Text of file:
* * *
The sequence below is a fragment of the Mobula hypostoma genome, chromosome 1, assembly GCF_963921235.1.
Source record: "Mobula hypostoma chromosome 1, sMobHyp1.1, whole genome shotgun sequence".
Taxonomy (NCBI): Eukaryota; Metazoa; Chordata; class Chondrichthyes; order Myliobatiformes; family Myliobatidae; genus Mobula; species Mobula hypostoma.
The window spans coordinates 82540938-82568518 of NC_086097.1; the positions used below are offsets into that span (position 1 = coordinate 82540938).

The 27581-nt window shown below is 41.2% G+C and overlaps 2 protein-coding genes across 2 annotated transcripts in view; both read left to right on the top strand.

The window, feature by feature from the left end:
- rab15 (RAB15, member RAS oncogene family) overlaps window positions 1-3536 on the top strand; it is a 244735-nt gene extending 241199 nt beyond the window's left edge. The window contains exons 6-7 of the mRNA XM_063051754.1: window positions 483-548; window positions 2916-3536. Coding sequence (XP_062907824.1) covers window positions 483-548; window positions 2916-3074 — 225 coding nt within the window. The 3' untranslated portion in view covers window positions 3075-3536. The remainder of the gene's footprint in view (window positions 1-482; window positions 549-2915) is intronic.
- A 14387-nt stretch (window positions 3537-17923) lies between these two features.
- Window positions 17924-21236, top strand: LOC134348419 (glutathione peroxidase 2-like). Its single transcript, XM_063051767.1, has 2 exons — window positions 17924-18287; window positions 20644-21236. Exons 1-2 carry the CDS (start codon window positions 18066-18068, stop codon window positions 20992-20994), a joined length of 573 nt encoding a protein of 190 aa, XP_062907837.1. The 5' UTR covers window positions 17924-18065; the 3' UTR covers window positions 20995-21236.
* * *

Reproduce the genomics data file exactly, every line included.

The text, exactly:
The sequence below is a fragment of the Mobula hypostoma genome, chromosome 1, assembly GCF_963921235.1.
Source record: "Mobula hypostoma chromosome 1, sMobHyp1.1, whole genome shotgun sequence".
Taxonomy (NCBI): Eukaryota; Metazoa; Chordata; class Chondrichthyes; order Myliobatiformes; family Myliobatidae; genus Mobula; species Mobula hypostoma.
The window spans coordinates 82540938-82568518 of NC_086097.1; the positions used below are offsets into that span (position 1 = coordinate 82540938).

The 27581-nt window shown below is 41.2% G+C and overlaps 2 protein-coding genes across 2 annotated transcripts in view; both read left to right on the top strand.

The window, feature by feature from the left end:
- rab15 (RAB15, member RAS oncogene family) overlaps window positions 1-3536 on the top strand; it is a 244735-nt gene extending 241199 nt beyond the window's left edge. The window contains exons 6-7 of the mRNA XM_063051754.1: window positions 483-548; window positions 2916-3536. Coding sequence (XP_062907824.1) covers window positions 483-548; window positions 2916-3074 — 225 coding nt within the window. The 3' untranslated portion in view covers window positions 3075-3536. The remainder of the gene's footprint in view (window positions 1-482; window positions 549-2915) is intronic.
- A 14387-nt stretch (window positions 3537-17923) lies between these two features.
- Window positions 17924-21236, top strand: LOC134348419 (glutathione peroxidase 2-like). Its single transcript, XM_063051767.1, has 2 exons — window positions 17924-18287; window positions 20644-21236. Exons 1-2 carry the CDS (start codon window positions 18066-18068, stop codon window positions 20992-20994), a joined length of 573 nt encoding a protein of 190 aa, XP_062907837.1. The 5' UTR covers window positions 17924-18065; the 3' UTR covers window positions 20995-21236.